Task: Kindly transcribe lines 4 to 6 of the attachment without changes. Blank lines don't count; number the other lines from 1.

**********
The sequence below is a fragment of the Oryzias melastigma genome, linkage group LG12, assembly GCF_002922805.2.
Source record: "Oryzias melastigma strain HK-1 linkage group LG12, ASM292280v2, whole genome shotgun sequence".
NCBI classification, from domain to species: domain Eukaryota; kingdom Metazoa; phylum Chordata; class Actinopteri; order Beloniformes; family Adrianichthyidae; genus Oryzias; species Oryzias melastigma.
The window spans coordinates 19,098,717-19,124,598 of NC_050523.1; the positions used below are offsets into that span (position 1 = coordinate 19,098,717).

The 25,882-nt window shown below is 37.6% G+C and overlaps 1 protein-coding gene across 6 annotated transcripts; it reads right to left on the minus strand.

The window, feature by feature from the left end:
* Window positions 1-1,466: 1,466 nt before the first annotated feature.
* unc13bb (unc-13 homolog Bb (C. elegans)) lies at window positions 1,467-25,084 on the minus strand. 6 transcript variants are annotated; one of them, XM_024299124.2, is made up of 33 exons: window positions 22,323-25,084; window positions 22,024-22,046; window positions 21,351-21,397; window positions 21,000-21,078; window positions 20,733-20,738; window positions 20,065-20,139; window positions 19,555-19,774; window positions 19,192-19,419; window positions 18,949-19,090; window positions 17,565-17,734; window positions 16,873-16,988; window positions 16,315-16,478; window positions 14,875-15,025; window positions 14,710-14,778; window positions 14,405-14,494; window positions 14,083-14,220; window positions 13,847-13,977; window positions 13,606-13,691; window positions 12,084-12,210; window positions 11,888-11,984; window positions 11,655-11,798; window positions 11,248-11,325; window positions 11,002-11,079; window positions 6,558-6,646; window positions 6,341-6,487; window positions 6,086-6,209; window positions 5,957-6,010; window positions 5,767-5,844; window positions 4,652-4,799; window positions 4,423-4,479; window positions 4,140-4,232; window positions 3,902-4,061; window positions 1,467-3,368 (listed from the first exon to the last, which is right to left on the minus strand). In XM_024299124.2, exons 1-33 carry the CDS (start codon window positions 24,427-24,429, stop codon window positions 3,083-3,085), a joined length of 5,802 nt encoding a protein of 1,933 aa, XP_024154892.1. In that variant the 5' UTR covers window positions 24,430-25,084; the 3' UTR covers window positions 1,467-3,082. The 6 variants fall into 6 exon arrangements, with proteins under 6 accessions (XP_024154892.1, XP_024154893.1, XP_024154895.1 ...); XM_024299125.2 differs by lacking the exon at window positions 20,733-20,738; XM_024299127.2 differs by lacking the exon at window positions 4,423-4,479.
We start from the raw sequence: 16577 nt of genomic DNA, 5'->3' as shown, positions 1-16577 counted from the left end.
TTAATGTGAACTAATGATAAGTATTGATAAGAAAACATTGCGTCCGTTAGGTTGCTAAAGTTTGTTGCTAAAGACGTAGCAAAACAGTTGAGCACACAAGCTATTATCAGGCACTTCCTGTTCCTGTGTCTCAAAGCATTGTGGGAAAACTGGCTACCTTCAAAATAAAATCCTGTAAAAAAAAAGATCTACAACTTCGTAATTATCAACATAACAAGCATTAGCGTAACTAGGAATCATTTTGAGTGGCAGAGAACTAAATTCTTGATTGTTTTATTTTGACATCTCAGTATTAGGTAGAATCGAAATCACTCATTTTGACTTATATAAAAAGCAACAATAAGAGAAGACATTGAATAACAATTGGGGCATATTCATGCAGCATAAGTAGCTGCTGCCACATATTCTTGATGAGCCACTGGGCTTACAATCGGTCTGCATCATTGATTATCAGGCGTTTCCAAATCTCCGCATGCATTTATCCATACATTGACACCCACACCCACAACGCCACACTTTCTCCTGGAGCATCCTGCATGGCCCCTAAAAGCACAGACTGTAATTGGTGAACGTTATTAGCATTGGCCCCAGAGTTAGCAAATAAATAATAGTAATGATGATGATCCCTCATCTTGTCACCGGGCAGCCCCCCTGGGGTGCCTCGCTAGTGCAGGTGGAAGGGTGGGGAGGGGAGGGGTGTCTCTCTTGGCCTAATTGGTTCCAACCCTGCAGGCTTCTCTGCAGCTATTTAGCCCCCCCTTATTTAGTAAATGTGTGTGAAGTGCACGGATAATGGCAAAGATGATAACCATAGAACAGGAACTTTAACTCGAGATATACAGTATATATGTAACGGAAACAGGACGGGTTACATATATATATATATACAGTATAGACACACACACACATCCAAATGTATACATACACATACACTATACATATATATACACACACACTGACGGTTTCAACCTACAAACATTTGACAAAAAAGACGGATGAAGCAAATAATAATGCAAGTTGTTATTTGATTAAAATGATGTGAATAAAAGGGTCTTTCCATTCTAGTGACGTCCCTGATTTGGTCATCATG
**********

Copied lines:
The window spans coordinates 19,098,717-19,124,598 of NC_050523.1; the positions used below are offsets into that span (position 1 = coordinate 19,098,717).

The 25,882-nt window shown below is 37.6% G+C and overlaps 1 protein-coding gene across 6 annotated transcripts; it reads right to left on the minus strand.

The window, feature by feature from the left end: